But I Don’t Know What to Say to Someone With Cancer?
Here is my own list of What Not to Say to Someone With Cancer:
- “You look tired” or more directly, saying anything with the look on your face where you lower your eyes into a squint like you’re constipated with a voice you would use to talk to an amputee kitten. Poor little kitten. I don’t feel sorry for myself, so you shouldn’t either.
- “Things could be so much worse!” Yes, I’m aware. It can always be worse (think of the poor kitten). Cancer is not the worst thing that has ever happened to me, but it’s up there. This statement makes me feel like a whiny putz.
- “Let me know if you need anything.” I’m positive I’ve said this very thing to people with health or other issues, and I know I meant it kindly and sincerely. The problem is that people in my position don’t know what they need most of the time. When I figure it out I’m too embarrassed to ask for it. It’s much easier to accept a specific offer (“I’m on my way to the grocery. What can I get you?”) than for me to call up a friend with two children of her own and ask her to detach from her already hectic life and run to my house to mop my kitchen floor because my arm won’t bend.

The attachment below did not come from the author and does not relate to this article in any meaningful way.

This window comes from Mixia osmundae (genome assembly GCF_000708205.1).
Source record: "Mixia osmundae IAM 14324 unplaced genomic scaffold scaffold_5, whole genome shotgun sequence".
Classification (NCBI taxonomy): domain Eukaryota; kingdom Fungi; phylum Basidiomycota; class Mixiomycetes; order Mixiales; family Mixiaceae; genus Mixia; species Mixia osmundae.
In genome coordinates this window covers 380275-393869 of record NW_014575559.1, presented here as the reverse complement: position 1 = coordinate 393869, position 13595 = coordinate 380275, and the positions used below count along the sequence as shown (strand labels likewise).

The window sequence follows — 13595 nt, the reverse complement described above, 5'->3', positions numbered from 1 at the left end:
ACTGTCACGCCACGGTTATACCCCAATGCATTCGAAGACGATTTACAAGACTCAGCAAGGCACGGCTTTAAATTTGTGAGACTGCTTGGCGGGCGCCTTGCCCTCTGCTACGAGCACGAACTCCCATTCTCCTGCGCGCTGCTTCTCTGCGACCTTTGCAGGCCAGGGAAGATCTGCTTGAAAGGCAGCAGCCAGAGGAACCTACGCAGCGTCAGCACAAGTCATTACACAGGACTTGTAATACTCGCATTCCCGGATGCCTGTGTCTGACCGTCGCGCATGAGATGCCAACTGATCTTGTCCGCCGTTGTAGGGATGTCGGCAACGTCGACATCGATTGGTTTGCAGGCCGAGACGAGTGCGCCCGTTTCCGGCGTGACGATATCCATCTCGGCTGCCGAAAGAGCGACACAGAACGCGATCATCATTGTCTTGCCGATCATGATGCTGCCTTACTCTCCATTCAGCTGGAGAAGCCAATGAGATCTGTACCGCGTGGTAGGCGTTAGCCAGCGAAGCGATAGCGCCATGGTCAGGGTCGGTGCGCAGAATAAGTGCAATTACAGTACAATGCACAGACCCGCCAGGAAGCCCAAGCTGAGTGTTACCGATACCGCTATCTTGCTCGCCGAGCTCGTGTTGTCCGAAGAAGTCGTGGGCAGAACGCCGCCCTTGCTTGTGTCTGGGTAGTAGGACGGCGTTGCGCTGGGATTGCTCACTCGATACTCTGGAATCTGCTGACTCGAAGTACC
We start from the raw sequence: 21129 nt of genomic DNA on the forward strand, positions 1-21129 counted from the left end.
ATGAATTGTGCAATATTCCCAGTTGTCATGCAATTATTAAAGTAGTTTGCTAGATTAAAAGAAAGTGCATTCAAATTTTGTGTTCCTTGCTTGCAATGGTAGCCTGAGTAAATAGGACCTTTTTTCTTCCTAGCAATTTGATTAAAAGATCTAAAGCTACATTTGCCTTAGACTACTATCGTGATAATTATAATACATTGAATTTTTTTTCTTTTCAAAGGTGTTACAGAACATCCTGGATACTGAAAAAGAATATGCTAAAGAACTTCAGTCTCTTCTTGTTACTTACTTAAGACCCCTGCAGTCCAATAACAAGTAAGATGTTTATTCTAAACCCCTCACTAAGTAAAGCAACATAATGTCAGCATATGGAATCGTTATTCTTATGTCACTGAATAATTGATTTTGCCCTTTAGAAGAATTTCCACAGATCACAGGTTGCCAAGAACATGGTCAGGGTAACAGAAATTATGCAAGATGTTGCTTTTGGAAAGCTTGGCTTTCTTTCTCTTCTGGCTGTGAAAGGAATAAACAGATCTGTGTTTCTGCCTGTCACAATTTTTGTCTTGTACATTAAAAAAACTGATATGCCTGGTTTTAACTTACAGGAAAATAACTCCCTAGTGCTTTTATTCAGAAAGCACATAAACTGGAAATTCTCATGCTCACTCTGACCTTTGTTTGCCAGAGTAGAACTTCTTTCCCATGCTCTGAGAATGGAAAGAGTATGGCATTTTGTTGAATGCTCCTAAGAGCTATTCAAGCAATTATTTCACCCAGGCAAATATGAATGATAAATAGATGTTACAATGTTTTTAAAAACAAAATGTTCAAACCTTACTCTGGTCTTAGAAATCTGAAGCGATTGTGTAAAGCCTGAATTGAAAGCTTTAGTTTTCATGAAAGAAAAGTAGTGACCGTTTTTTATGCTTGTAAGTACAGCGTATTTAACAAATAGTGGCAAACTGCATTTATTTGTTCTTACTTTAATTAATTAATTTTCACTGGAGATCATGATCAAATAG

- “No one gets more than they can handle.” WTF does this mean, anyway? As if I have any choice other than to handle it? “Royal subjects: Today I choose not to have cancer! Let it be so!”
- “It is what it is.” or my all-time favorite, “Everything happens for a reason.” Again, WTF?
- “Anything that doesn’t kill you makes you stronger.” Stronger than what? A ferret? I feel pretty strong as it is, thank you.
I’m happy to report most people get it right most of the time. I vow right now that if you commit some unintentional platitude infraction in my presence, I’ll just punch you in the groin and we can call it even. How do you like that, stupid? Honey Badger is bada$$.